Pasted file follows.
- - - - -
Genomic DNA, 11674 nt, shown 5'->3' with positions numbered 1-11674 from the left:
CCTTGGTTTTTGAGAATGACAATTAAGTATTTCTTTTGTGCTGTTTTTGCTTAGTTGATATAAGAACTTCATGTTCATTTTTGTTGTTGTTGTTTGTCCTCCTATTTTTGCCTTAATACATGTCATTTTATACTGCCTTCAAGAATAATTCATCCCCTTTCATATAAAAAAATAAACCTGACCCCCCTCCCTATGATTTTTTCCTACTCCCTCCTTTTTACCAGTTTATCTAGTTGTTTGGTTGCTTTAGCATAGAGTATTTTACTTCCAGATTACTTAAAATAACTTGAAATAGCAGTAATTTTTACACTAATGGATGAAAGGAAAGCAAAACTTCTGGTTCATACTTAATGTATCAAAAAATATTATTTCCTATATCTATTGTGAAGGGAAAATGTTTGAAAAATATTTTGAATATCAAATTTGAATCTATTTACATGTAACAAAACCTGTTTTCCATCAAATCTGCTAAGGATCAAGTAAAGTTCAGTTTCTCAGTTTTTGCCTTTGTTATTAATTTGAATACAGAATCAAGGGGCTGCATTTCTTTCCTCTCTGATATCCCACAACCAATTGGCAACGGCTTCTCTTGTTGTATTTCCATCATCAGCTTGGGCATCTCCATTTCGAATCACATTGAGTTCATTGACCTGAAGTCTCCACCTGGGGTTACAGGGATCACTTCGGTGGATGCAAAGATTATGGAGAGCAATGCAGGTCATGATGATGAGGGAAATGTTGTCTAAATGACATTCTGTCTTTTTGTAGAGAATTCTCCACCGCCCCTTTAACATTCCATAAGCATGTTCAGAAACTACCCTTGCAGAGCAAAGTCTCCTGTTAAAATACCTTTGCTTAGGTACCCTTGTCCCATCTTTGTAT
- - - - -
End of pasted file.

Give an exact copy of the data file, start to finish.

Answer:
Genomic DNA, 11674 nt, shown 5'->3' with positions numbered 1-11674 from the left:
CCTTGGTTTTTGAGAATGACAATTAAGTATTTCTTTTGTGCTGTTTTTGCTTAGTTGATATAAGAACTTCATGTTCATTTTTGTTGTTGTTGTTTGTCCTCCTATTTTTGCCTTAATACATGTCATTTTATACTGCCTTCAAGAATAATTCATCCCCTTTCATATAAAAAAATAAACCTGACCCCCCTCCCTATGATTTTTTCCTACTCCCTCCTTTTTACCAGTTTATCTAGTTGTTTGGTTGCTTTAGCATAGAGTATTTTACTTCCAGATTACTTAAAATAACTTGAAATAGCAGTAATTTTTACACTAATGGATGAAAGGAAAGCAAAACTTCTGGTTCATACTTAATGTATCAAAAAATATTATTTCCTATATCTATTGTGAAGGGAAAATGTTTGAAAAATATTTTGAATATCAAATTTGAATCTATTTACATGTAACAAAACCTGTTTTCCATCAAATCTGCTAAGGATCAAGTAAAGTTCAGTTTCTCAGTTTTTGCCTTTGTTATTAATTTGAATACAGAATCAAGGGGCTGCATTTCTTTCCTCTCTGATATCCCACAACCAATTGGCAACGGCTTCTCTTGTTGTATTTCCATCATCAGCTTGGGCATCTCCATTTCGAATCACATTGAGTTCATTGACCTGAAGTCTCCACCTGGGGTTACAGGGATCACTTCGGTGGATGCAAAGATTATGGAGAGCAATGCAGGTCATGATGATGAGGGAAATGTTGTCTAAATGACATTCTGTCTTTTTGTAGAGAATTCTCCACCGCCCCTTTAACATTCCATAAGCATGTTCAGAAACTACCCTTGCAGAGCAAAGTCTCCTGTTAAAATACCTTTGCTTAGGTACCCTTGTCCCATCTTTGTAT